Introduction: In this retrospective cohort study, we wanted to evaluate the performance and analyze the insights of an artificial intelligence (AI) algorithm in detecting retinal fluid in spectral-domain OCT volume scans from a large cohort of patients with neovascular age-related macular degeneration (AMD) and diabetic macular edema (DME). Methods: A total of 3,981 OCT volumes from 374 patients with AMD and 11,501 OCT volumes from 811 patients with DME were acquired with Heidelberg-Spectralis OCT device (Heidelberg Engineering Inc., Heidelberg, Germany) between 2013 and 2021. Each OCT volume was annotated for the presence or absence of intraretinal fluid (IRF) and subretinal fluid (SRF) by masked reading center graders (ground truth). The performance of an already published AI algorithm to detect IRF and SRF separately, and a combined fluid detector (IRF and/or SRF) of the same OCT volumes was evaluated. An analysis of the sources of disagreement between annotation and prediction and their relationship to central retinal thickness was performed. We computed the mean areas under the curves (AUC) and under the precision-recall curves (AP), accuracy, sensitivity, specificity, and precision. Results: The AUC for IRF was 0.92 and 0.98, for SRF 0.98 and 0.99, in the AMD and DME cohort, respectively. The AP for IRF was 0.89 and 1.00, for SRF 0.97 and 0.93, in the AMD and DME cohort, respectively. The accuracy, specificity, and sensitivity for IRF were 0.87, 0.88, 0.84, and 0.93, 0.95, 0.93, and for SRF 0.93, 0.93, 0.93, and 0.95, 0.95, 0.95 in the AMD and DME cohort, respectively. For detecting any fluid, the AUC was 0.95 and 0.98, and the accuracy, specificity, and sensitivity were 0.89, 0.93, and 0.90 and 0.95, 0.88, and 0.93, in the AMD and DME cohort, respectively. False positives were present when retinal shadow artifacts and strong retinal deformation were present. False negatives were due to small hyporeflective areas in combination with poor image quality. The combined detector correctly predicted more OCT volumes than the single detectors for IRF and SRF, 89.0% versus 81.6% in the AMD and 93.1% versus 88.6% in the DME cohort. Discussion/Conclusion: The AI-based fluid detector achieves high performance for retinal fluid detection in a very large dataset dedicated to AMD and DME. Combining single detectors provides better fluid detection accuracy than considering the single detectors separately. The observed independence of the single detectors ensures that the detectors learned features particular to IRF and SRF.
The advent of high-resolution optical coherence tomography (OCT) has led to the identification of biomarkers in diabetic retinopathy with diabetic macular edema (DME) and neovascular age-related macular degeneration (AMD), delivering a vast amount of morphological information, which could be used to individualize treatment decisions [1‒3]. In neovascular AMD, subretinal fluid (SRF) is associated with a better visual outcome and a lower rate of transformation into geographic atrophy, while intraretinal fluid (IRF) has a poorer visual outcome with increasing rates of macular atrophy [4, 5]. In DME, the size and location of the macular cystoid spaces are predictive in the functional outcomes, large cysts (>200 μm) located in the outer nuclear layer being associated with poorer visual prognosis [6, 7].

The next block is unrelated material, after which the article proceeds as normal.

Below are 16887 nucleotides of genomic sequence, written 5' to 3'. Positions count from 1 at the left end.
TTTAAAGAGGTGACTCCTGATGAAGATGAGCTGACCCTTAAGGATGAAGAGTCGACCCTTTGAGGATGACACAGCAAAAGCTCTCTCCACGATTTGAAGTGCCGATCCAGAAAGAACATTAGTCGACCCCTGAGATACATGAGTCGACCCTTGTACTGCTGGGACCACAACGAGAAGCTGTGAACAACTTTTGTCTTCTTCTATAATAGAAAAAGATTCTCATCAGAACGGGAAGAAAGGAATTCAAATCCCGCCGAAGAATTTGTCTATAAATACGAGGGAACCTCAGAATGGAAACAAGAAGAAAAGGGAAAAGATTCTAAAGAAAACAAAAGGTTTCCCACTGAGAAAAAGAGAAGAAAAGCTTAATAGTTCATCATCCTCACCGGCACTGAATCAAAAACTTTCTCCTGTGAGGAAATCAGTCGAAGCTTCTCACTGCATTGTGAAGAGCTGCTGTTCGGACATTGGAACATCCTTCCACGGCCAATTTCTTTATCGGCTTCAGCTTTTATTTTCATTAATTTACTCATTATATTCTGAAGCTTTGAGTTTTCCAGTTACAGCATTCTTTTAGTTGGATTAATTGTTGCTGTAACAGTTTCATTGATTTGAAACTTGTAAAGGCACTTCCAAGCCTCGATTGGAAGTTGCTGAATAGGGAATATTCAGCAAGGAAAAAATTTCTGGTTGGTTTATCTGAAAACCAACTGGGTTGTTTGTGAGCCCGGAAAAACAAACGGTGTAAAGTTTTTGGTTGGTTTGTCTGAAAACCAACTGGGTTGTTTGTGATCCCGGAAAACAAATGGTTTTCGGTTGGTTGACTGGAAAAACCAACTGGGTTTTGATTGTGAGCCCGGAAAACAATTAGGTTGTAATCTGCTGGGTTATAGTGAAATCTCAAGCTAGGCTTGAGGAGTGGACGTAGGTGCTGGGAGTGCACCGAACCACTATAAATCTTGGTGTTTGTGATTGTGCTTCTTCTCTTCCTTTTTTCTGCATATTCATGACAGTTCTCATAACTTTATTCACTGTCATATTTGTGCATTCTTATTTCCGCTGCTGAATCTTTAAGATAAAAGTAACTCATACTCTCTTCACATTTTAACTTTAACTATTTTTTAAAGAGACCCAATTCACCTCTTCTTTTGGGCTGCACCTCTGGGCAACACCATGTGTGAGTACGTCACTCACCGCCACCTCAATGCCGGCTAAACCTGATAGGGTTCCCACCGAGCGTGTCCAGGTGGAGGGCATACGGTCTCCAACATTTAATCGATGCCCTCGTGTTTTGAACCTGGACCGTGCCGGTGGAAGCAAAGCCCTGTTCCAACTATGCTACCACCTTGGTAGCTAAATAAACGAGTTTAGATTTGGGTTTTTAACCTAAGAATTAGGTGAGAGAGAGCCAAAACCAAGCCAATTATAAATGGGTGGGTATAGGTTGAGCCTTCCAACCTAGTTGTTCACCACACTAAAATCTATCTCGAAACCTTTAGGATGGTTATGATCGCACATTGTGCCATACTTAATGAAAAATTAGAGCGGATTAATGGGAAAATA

However, the necessary human resources and expertise to assess these images are challenged with the increasing number of patients requiring OCT examinations for optimal management of macular diseases [5, 8]. In addition, even in the pivotal clinical trials discrepant qualitative assessment of fluid between ophthalmologists and certified reading center graders has been reported, leading to a significant number of missed treatments [9, 10].
Machine learning has already shown an immense cost-effective potential to assist ophthalmologists in clinical routine, such as detecting biological markers in retinal OCT scans and predicting the treatment demand for a given patient [11‒14]. Most of these works evaluated their proposed methods in controlled data, usually on a single dataset obtained from the same center, a single clinical trial, or using OCT scans with a single disease, selected manually by a specialist [11‒13, 15‒17]. However, this promising technology requires a stronger assessment of the performances and robustness, evaluating on larger datasets and understanding the discrepancies between algorithmic predictions and human annotations.
The aim of this study was to evaluate such a method in a more thorough way and to have a clearer view of its practical capability. For this, our evaluation relied on a large set of OCTs and two groups of pathologies and was intended to verify that the detectors of IRF and SRF learned specific features to IRF and SRF, respectively. Along with reporting the general performance, we analyzed the performances according to central subfield thickness (CST) and identified the most important cases where the algorithm fails. The assessed method is a CE-marked deep-learning-based biomarker classifier capable of identifying the presence of SRF and IRF in OCT volumes and comparing it with reading center grader annotations in a systematic way.